Luis was so excited about his first game! He was a twelve-year-old middle schooler and his mom signed him up a few weeks ago for the Youth Sports Soccer Camp sponsored by his local YMCA. After three fun weeks of practice, he and the team were ready for the big game. As he was there on the field, everything around him made him feel such a rush – the smell of popcorn from a concession stand, the parents and family cheering on their favorite son, cousin or nephew, and the feel of fresh, wet grass sliding under his feet.
As the middle of the game approached, Luis had his big moment. One of his teammates passed Luis the ball and he could see a clear path to the goal. So he began running down the field, kicking the ball as he went. People began to shout, “Luis! Luis!,” and he could feel the adrenaline rush in. As he made it down the field, right in front of the goal, he could see the shocked face of the goalie as he kicked the ball past him and made the score.
Luis turned to see the crowd bewildered and the opposing team cheering and shouting. He didn’t realize as he was driving the ball down the field that he was headed towards the wrong goal. Luis’ team lost the game that day but thankfully Luis was not deterred in his pursuit of sports. As a result of encouraging parents and many locally sponsored fitness activities, Luis remained physically active through high school and college. He is now getting his kids involved in sports camps and making sure that they know to never drive the ball down to the wrong end of the field!
There is definitely a need in our families and communities for children and youth to be more involved in exercise and fitness opportunities. According to the Centers for Disease Control (CDC), one out of three children in Texas, ages 10-17 are overweight or obese. These rates increase when you look at the African American and Hispanic population. Studies show that children who do participate in regular exercise, fitness, and sports have better overall health outcomes, academic success, lower rates of depression and better social skills.*
It is recommended that children ages 5-17 get at least 60 minutes a day of exercise. There are many ways that fitness and exercise can be incorporated and will vary according to age appropriateness, fitness ability, local opportunities, and resources. A fitness or sports program should only be started with prior consultation and recommendation of a doctor or medical professional.
So what are the primary ways to get children and youth more involved in fitness and exercise?
Studies show a huge relationship between the support of parents and family, the fitness level of parents and the fitness level of kids. As kids see you exercising and participating in activities, they will want to participate as well. Make fitness a part of your family lifestyle and traditions. This will show young people the value of fitness and exercise. Many of us had that loving parent or grandparent that would get us off the couch on Saturday morning and tell us to go outside and play. Looking back, we can see more clearly the value of grandma’s words as it encouraged us to stay active, healthy and strong.
Studies also show that the more exposure a child or young person has to fitness and exercise opportunities, the greater their fitness levels. Make sure that you are taking advantage of local opportunities that encourage sports, exercise, and fitness. There are many weekly camps, events, and activities that you can find on social media or through the newspaper where kids will be exposed to exercise and how easy and fun it can be. This Sunday, for example, is a free event called Síclovía sponsored by the YMCA and supported by the city of San Antonio that promotes walking, bike-riding and exercise in the community (www.ymcasatx.org). Use events like this to stir children’s interest and give them a healthy perspective of exercise.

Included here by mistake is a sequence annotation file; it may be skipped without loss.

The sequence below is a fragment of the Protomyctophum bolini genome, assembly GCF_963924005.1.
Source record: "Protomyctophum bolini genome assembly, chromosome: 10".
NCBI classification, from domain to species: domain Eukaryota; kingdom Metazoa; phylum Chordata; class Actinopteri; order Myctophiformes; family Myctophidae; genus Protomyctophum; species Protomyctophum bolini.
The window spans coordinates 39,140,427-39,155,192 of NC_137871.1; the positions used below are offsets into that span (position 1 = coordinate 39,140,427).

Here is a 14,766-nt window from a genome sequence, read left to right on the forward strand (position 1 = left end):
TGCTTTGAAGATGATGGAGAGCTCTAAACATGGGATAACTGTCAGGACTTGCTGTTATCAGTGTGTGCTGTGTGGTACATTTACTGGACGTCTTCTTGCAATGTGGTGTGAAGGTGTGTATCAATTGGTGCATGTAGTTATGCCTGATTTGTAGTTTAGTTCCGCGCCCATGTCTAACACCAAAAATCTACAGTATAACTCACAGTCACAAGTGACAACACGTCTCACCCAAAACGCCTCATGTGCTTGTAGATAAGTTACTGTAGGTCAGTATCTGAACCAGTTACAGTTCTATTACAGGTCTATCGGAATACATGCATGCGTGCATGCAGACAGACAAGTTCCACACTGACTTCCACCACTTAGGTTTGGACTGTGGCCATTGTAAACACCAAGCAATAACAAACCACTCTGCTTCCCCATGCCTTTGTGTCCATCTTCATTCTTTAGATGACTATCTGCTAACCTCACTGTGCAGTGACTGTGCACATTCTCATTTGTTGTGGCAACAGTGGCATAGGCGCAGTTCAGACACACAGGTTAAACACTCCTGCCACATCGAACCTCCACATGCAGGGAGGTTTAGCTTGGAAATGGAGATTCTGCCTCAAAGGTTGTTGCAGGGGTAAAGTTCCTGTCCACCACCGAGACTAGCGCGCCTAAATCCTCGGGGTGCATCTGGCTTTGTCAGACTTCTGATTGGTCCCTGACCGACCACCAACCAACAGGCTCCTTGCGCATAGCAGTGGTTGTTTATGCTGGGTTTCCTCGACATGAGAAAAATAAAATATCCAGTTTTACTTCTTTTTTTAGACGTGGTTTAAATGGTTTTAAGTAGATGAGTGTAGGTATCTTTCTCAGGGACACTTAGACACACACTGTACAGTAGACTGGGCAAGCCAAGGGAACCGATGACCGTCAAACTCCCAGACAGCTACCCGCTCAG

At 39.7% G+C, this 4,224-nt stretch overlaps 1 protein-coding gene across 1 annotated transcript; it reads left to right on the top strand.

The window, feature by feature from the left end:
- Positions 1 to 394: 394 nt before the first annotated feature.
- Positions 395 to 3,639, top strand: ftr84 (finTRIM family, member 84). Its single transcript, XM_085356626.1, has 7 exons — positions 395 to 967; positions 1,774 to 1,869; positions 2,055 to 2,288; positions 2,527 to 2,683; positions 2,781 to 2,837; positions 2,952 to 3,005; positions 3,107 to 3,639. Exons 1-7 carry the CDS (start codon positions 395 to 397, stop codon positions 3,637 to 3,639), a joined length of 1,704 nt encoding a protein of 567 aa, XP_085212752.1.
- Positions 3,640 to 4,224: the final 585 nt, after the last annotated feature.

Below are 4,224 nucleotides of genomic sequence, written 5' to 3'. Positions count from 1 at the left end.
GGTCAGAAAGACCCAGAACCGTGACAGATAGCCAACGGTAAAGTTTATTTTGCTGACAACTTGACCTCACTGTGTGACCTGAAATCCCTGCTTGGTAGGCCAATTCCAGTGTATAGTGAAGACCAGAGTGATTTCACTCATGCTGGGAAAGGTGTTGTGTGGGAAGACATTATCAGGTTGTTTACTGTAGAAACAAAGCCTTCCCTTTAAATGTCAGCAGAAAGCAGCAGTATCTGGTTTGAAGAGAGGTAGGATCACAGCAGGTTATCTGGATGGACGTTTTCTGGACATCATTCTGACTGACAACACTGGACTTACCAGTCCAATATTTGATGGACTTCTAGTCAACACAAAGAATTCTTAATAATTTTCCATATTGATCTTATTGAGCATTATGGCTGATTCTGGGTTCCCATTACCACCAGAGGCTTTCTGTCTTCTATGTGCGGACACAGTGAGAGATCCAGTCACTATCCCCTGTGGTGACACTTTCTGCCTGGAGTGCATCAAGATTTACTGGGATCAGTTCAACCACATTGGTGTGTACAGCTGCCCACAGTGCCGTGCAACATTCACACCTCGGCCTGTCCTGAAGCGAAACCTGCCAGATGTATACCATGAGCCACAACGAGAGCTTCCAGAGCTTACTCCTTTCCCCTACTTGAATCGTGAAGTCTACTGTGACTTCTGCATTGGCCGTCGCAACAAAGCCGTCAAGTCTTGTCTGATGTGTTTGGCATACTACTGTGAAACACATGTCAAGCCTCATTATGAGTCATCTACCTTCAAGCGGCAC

As we pursue healthier lives, healthier families and a healthier San Antonio, let us be sure to focus on our young people and helping them to build a foundation for health and wellness that will stay with them for the rest of their lives. As we do this, we affect not only the life of that child but of generations. We enable a kid like Luis the opportunity to live healthy and strong and to instill that tradition and foundation in the lives of his children and grandchildren.
*Janssen, I., & LeBlanc, A. G. (2010). Systematic review of the health benefits of physical activity and fitness in school-aged children and youth. International journal of behavioral nutrition and physical activity, 7(1), 40.
As a final note, I would like to highlight a great opportunity starting next week from the YMCA of Greater San Antonio called “PAY THE DAY.” For the month of October, the normal joining fee of $59 will be waived and your joining fee will correspond to the date that you come in to register as a member. If you come on Oct. 2nd, your fee is $2; if you come Oct. 15th, your fee is $15, etc. Take this opportunity to get you and your family involved in health and wellness, sports, youth, and senior activities and healthy living. The YMCA also offers financial assistance and scholarships to those who qualify.
Julius Hunter is a personal trainer/group exercise instructor with the YMCA of Greater San Antonio and a doctoral student at Our Lady of the Lake University focusing on the intersection between leadership, health, and wellness, resilience, and grit. His personal story includes losing over 100 pounds through diet and exercise and he has a passion to see others live better and healthier lives. You can reach him via email at firstname.lastname@example.org and access more information about the services and programs of the YMCA at https://ymcasatx.org/programs/health-and-fitness